Yes, it’s true! If you have unpaid debts floating out in collectionville beware. Prior to the mid 19th century debtors' prisons were a common way to deal with unpaid debt. Currently, the practice of giving prison sentences for unpaid debts has been mostly eliminated, with a few exceptions. In Minnesota, judges have issued arrest warrants for people who owe as little as $85, which is a fraction of the cost it would take to house the inmate overnight. Debtors targeted for arrest owed a median of $3,512 in 2009, up from $2,201 five years ago. A judge sentenced a Kenney, Ill., man "to indefinite incarceration" until he came up with $300 toward a lumber yard debt, but it appears as though that those jailed for debts may be the least able to pay.
What can you to make sure that you’re protected and you’re rights are not violated?
Know the law. I’ve read several stories of people who are fighting back, simple by being armed with the law and in particular the Fair Debt Collection Practices Act, which covers personal, family, and household debts, including money you owe on a personal credit card account, an auto loan, a medical bill, and your mortgage.
The way that most people are ending up behind bar is ignoring a court summons. Collection agencies are feeling the pinch of the economy as well as most business across America, so in turn they are playing hard ball. If they are unsuccessful reaching you by telephone to attempt to settle the matter, they have the option to file suit against you. Once the suit is filed the court will request your appearance, but if you neglect to attend, a warrant may be issued for your arrest. In many cases people have remained behind bars until bail was made, which is often the amount they owed the collection company.
It’s more important now than ever to know your rights. Visit the Federal Trade Commissions (FTC) website http://www.ftc.gov/bcp/edu/pubs/consumer/credit/cre18.shtm to get additional information to make sure you’re equipped to avoid being placed in the slammer for your unpaid debt.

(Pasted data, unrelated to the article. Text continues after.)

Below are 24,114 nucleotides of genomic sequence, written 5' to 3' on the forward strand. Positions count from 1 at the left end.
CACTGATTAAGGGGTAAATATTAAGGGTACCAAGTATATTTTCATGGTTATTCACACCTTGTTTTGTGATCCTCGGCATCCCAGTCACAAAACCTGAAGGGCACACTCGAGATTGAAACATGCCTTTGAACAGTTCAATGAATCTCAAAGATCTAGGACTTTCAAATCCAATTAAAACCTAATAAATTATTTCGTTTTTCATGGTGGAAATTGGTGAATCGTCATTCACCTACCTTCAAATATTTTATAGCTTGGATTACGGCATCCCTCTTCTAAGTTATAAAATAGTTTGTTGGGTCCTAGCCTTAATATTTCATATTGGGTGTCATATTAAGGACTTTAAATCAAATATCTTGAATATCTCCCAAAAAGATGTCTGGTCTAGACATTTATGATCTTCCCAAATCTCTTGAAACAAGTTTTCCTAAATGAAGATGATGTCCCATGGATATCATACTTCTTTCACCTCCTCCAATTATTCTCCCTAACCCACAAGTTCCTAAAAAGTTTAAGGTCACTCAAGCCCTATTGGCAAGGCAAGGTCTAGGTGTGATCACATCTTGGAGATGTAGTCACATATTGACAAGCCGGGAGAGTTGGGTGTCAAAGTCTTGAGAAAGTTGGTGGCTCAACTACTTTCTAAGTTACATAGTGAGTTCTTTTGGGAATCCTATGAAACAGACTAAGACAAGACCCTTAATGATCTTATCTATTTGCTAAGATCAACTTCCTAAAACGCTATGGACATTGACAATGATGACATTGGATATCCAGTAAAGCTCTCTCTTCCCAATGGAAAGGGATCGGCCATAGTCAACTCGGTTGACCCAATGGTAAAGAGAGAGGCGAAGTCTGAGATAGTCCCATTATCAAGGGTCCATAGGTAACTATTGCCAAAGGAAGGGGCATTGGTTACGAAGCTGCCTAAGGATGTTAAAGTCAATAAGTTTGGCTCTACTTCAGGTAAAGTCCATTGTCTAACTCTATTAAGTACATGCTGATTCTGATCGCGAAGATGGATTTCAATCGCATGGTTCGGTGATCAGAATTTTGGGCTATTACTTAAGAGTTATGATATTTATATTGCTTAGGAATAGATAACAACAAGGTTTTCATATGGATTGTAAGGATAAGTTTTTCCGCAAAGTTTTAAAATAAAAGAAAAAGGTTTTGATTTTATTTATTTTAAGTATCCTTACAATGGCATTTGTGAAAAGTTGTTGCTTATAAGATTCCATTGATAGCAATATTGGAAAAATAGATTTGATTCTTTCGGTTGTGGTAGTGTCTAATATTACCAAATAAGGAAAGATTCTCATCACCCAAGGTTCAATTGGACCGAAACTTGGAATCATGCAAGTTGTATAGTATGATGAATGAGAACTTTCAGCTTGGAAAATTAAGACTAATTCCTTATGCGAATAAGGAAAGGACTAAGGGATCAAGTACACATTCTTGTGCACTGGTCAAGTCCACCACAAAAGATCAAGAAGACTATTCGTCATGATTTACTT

You’ve probably received a letter in the mail from your banking institution by now, directing you to opt in before it’s too late. Sign on the dotted line and allow them to charge hefty fee’s for the privilege of them covering your bounced checks.
For months, I’ve been hearing about all the new restrictions on overdraft fees and how it will lead to "the end of free checking" as banks seek to replace the billions in fees they're about to lose.It's true that banks are adjusting their fee structures, and you'll need to pay attention to the changes, or your wallet could suffer.
Banks have begun to reassess their checking accounts because of a Federal Reserve rule that, as of July 1, which will require customers' consent before they're covered by so-called courtesy overdraft. That's the kind of overdraft program that allows people to spend more than they have in their accounts and then clocks them $35 or so per transaction for the privilege.
Banks raked in $38.5 billion in overdraft fees last year, while the new restrictions will decrease the fee income by $2 billion this year.
What is it Overdraft Protection?
The program amounts to a short-term loan with interest rates that can be astronomical.
In the past you had this coverage no matter if you wanted it or not & had to opt out.
What should you do
Look out for the letters in the mail to get you to opt in
Just Say “NO”
Get true overdraft protection that links to a savings, credit card or a line of credit
Several institutions give this option at the ATM as a trick to encourage overspending
Moderate- and low-income customers paid the bulk of these fees, and one-quarter of the charges were paid by people over 55.
Currently, about half of all checking accounts are unprofitable (cost about $250-$300 to maintain a checking account annually). Most profitable keep 3K balance or have 10 overdrafts a year.
Do The Math
If you average 3 overdraft fees a month @ $35, you will pay $1,260 a year in fees.
A $2 coffee turns into a $37 coffee